A person’s perspectives are shaped from his life experiences – where a person has been and what he has gone through. I was reminded of this again the other day as my husband and I watched TV.
My husband is Hispanic. He was raised in a rougher part of town, and didn’t have many privileges as he was growing up. I am White, and was raised in a very good neighborhood by an upper middle-class family.
What We Saw
As we watched TV, we both saw the same commercial, and had two totally different perspectives – I thought that was amazing. The commercial shows two women in a store, one with a little girl. The woman with the girl wears a black T-shirt that has the words “Child Abuser” printed on the front. The two women are talking, and the other woman is clearly horrified that the little girl’s mother is wearing a shirt that declares her as a child abuser. The narrator asks, “Wouldn’t it be nice if it were this easy to tell who the child abusers are?” or something to that effect. Then the narrator goes on to tell people to trust their instincts – if they think child abuse might be going on, they should report it.
How We Understood It
Now when I saw this commercial, I got the message that even though the girl’s mother was obviously a white middle class respectable-looking parent, no one would guess that she’s a child abuser, but she very well could be. As evidenced by the other woman’s shock in reading the label on her shirt. The message was that you can’t tell if someone is an abuser by the way they look or who they may appear to be. I thought that was a good message.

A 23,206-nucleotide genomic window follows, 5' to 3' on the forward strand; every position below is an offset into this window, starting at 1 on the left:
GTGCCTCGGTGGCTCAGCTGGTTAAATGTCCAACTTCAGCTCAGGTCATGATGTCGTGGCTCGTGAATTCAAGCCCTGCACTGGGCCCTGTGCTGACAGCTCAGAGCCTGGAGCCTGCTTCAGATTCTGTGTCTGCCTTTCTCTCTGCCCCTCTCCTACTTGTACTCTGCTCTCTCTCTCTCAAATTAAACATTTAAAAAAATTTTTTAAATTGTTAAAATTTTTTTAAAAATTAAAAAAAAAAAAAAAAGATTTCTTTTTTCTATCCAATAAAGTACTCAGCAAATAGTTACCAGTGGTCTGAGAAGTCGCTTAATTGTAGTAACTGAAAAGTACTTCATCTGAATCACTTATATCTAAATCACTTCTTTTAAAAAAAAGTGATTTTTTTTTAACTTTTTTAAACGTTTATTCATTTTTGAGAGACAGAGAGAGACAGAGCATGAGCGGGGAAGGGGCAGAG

My husband, on the other hand, was outraged by the commercial’s message – the one he clearly heard. It was telling people to trust their instincts and report their suspicions about possible child abuse. But it said nothing about facts, or proof, or any physical evidence whatsoever. It just addressed INSTINCTS. He said this was a very dangerous commercial – a report of child abuse is a very serious thing, and could have devastating consequences. It is not something to accuse someone of without facts.
And I had to agree. But I didn’t think of that angle, because I hadn’t had much experience throughout my life with false accusations, and being a minority in a society predominantly governed by the white population, where many things happen that aren’t fair.
Learn to Appreciate Our Differences
It certainly opened my eyes to how we each can see the same world in a different light, depending on who we are and where we’ve been. And we should all remember our different backgrounds when we are dealing with a diverse population in our day-to-day lives. A little understanding goes a long way in helping to bridge our differences!